The South Korean military is conducting an operation to salvage debris from a submarine-launched ballistic missile, fired Wednesday by North Korea across the Northern Limit Line for the first time. Suppose the military succeeds in the operation by collecting key parts, including projectile and warhead. In that case, they can be important clues to identifying the specifications of Pyongyang’s SRBMs that belong new KN group.
According to the South Korean military on Friday, the Navy’s maritime salvage and rescue ship Gwangyang (3,500 tons) have been mobilized to the waters where the North’s SRBM fell and carefully examined the sites. One of the SRBM, fired from the Wonsan in Kangwon in the North, crossed the NLL about 190 kilometers before falling into waters 57 kilometers east of the port of Sokcho and 167 kilometers northwest of the Ulleung Island in the East Sea. Insiders and outsiders of the military speculate that the missile is a new KN-group SRBM.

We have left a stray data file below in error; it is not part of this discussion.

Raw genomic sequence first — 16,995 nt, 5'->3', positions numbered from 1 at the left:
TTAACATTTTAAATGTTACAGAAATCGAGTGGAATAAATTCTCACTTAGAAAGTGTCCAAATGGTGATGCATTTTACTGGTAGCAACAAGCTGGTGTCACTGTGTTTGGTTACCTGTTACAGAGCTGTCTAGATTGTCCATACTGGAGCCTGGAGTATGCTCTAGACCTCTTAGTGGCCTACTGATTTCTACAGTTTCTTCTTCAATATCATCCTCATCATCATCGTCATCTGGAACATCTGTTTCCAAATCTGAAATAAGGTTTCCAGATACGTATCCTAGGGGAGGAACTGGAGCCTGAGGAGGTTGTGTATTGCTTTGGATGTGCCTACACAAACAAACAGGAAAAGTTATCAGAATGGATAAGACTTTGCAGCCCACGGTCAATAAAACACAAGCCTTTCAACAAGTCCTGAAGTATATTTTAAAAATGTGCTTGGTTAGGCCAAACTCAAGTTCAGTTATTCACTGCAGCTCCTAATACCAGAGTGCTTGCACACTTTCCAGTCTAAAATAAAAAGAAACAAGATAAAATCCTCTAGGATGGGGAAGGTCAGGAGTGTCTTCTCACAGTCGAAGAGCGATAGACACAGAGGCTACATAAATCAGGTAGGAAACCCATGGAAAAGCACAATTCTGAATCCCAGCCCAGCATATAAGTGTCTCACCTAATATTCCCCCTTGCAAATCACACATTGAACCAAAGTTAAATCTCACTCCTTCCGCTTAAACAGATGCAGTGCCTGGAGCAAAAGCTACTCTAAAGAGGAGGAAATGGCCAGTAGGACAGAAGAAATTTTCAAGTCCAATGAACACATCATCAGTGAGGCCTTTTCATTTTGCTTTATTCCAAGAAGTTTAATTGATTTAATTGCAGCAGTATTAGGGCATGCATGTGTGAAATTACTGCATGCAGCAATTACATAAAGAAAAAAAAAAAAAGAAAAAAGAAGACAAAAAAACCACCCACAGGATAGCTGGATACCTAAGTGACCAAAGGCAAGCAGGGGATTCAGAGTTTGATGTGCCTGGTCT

“We are carefully and extensively searching for debris of the missile by using various search equipment including the sonar and remotely operated underwater vehicles (ROV) on the Gwangyang because the waters in the areas are quite deep,” a South Korean military official said. When the North fired long-range missiles in 2012 and 2016, the South Korean navy also deployed a maritime salvage and rescue ship and collected debris. Suppose the military succeeds in salvaging debris this time. In that case, the findings will provide a significant clue to identifying the performance and technology for the North’s new SRBM, which uses a solid fuel engine.
Additionally, the military is reportedly speculating that the three SRBMs, which the North fired from Goksan in North Hwanghae Province in a show of protest against the South Korea and U.S. allied forces’ decision to extend their joint aviation drill ‘Vigilant Storm,’ are missiles that belong to the Scud-B and C groups that use liquid fuel projectiles.
Sang-Ho Yun firstname.lastname@example.org